“Uncle Vanya” reviewed

As the saying goes, the more things change, the more they stay the same. Technology zooms forward, but human nature remains stubbornly persistent. Thus a play such as Anton Chekhov’s Uncle Vanya, which premiered in 1899, can still speak to us today, can still cause us to laugh or cry at its characters’ folly or heartbreak. The new production of Vanya at the Pasadena Playhouse, featuring a powerhouse lead performance from Hugo Armstrong, is a clear and entertaining demonstration that humanity is the same regardless of the century it’s in.

Retired professor Serebryakov (Brian George) and his young second wife, Elena (Chelsea Yakura-Kurtz), have returned to spend some time at his rarely visited rural estate, which he inherited from his deceased first wife. His brother-in-law, Vanya (Armstrong), and his daughter, Sonya (Sabina Zúñiga Verela), have been managing the estate for him for a long time, and Vanya is feeling unappreciated and duped. Sonya is more concerned with her infatuation with visiting doctor Astrov (Brandon Mendez Homer), although Astrov (and Vanya) are both smitten with Elena. Eventually all of this unhappiness and frustrated longing will come to a head, albeit to nobody’s satisfaction.

Production photos by Jeff Lorch.

Armstrong is a marvel, finding all of the comedy and tragedy in the role, often in the same moments, and the audience loves him. His Vanya is a drunken comedian, polished barbs tossed off knowing they’ll likely be ignored, with a core of growing bitterness. All of his physicality, from silly visual jokes to evidences of despair, bespeaks an underlying tension that finally explodes in a stunning display of rage and self-disgust. This is one of the best performances you’ll see onstage this year.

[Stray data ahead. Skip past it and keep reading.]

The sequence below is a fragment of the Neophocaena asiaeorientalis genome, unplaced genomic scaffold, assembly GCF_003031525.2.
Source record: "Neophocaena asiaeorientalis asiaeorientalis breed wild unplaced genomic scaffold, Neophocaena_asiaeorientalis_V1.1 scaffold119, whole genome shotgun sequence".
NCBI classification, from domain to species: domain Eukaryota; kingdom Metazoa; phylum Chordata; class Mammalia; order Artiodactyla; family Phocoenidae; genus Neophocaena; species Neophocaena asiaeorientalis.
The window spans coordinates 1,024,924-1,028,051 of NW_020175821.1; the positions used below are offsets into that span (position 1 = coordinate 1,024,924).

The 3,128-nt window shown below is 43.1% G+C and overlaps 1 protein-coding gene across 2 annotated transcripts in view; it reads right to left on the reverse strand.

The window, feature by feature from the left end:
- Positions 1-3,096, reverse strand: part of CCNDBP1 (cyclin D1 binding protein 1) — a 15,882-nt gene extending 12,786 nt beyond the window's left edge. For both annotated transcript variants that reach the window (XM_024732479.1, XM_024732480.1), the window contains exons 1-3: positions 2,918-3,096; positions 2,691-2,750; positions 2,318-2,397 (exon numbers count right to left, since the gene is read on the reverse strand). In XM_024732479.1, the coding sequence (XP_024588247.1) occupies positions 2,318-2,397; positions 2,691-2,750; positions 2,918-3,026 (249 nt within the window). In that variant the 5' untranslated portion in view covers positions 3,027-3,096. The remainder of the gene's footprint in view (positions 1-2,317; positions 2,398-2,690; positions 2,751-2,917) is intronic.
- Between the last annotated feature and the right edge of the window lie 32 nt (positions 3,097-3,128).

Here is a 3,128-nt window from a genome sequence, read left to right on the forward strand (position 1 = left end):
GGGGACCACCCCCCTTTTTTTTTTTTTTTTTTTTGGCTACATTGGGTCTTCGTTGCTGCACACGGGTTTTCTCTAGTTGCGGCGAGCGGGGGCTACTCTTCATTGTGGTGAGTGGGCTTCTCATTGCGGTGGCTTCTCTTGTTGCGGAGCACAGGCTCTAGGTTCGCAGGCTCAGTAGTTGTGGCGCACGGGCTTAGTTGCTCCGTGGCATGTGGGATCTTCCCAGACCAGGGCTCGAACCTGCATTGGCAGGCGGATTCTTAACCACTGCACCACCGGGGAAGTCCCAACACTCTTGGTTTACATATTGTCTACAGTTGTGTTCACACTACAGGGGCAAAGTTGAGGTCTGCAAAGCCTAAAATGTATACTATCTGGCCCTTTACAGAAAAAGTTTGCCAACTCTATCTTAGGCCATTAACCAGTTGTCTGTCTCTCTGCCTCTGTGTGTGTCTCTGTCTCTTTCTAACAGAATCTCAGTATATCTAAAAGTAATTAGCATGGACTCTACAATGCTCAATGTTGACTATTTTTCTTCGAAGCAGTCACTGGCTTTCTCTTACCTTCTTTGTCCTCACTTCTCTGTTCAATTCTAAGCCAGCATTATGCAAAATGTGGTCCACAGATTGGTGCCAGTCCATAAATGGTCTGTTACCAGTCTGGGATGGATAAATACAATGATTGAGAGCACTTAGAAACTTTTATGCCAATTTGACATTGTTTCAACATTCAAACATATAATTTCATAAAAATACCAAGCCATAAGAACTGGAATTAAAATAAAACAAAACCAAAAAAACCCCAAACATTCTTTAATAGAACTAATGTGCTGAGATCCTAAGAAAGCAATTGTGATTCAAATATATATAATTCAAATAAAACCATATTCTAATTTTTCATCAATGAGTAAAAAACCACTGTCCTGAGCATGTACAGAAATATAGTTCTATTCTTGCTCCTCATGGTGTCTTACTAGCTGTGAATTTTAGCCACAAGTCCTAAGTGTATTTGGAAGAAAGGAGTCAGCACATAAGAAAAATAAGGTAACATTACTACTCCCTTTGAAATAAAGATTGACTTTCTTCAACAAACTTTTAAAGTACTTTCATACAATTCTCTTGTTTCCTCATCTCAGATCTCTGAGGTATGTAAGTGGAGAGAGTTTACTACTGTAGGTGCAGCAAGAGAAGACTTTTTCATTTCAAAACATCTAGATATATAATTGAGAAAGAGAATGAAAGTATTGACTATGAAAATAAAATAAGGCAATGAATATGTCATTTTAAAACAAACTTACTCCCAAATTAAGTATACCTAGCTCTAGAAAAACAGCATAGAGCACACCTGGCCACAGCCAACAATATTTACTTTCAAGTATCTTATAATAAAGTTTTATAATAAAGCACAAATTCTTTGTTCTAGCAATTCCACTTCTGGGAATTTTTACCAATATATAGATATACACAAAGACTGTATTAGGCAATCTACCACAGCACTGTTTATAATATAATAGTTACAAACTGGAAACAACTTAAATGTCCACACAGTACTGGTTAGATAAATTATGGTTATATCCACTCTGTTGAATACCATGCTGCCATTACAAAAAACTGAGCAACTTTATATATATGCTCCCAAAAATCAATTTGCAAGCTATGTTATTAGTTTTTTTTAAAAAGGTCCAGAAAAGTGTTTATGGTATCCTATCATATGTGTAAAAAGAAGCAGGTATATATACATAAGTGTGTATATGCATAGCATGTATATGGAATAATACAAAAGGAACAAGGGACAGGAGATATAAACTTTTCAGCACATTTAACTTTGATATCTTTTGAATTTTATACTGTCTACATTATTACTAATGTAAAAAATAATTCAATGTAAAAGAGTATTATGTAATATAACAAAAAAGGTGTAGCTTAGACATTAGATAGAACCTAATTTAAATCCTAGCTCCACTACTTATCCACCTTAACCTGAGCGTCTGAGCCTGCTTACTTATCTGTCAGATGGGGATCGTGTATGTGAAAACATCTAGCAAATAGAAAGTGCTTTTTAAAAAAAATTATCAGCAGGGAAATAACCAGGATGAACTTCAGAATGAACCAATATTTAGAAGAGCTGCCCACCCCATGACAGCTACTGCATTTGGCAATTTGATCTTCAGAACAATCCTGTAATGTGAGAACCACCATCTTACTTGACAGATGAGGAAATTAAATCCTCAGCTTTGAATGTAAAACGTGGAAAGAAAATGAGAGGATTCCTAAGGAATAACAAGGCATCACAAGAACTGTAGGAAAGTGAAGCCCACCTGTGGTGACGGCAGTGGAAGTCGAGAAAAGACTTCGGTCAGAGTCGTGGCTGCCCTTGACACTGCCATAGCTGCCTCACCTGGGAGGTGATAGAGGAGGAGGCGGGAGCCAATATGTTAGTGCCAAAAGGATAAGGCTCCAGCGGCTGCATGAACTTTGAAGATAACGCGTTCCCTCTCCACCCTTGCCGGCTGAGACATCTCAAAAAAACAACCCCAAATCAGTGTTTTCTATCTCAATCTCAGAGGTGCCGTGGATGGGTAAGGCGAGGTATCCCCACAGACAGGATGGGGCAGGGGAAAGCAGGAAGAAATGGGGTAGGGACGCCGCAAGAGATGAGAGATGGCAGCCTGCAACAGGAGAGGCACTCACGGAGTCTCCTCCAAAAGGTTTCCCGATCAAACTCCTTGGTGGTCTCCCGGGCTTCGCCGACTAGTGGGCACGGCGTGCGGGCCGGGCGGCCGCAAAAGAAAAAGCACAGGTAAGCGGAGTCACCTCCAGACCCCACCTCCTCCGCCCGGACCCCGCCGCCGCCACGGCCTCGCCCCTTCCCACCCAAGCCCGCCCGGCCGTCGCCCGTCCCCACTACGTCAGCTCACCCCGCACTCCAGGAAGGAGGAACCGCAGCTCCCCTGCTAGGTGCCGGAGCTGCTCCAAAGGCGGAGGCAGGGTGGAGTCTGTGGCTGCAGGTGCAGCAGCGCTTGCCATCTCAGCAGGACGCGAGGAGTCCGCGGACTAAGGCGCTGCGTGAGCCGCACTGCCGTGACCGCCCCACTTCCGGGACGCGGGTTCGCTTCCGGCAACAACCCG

Homer is also excellent, delivering his speech about the Russian forests with passionate fervor, but able to play his romantic scenes with quiet reasonableness. Verela seems less depressed than previous Sonyas I’ve seen, but instead has an underlying core of joy, which comes out in scenes of happy excitement where she hopes that Astrov will love her. Yakura-Kurtz plays Elena well as a woman who wants to do the right thing but fails, and George is quite good as the oblivious Serebryakov, the cause of everyone’s misery but his own.

Director Michael Michetti gets strong performances from his cast, and his decision to place the main set on a lower level in the front of the stage pays dividends in creating a sense of casual intimacy. Tesshi Nakagawa’s scenic design of simple rustic furniture and old chandeliers works well, although I was never entirely sure what the decaying wall with lights projected upon it towards the back was supposed to represent exactly. The streamlined new translation by Richard Nelson, Richard Pevear and Larissa Volokhonsky is very clear and funny. I don’t remember if the original play had the characters speaking internal monologues to the audience quite so much, but this technique succeeds.

This production of Uncle Vanya is robust and entertaining – fans of Chekhov and great theater shouldn’t miss it.

 Uncle Vanya, presented by the Pasadena Playhouse and plays through June 26, 2022.

Tickets are available online here.

Production photos by Jeff Lorch.

Terry Morgan


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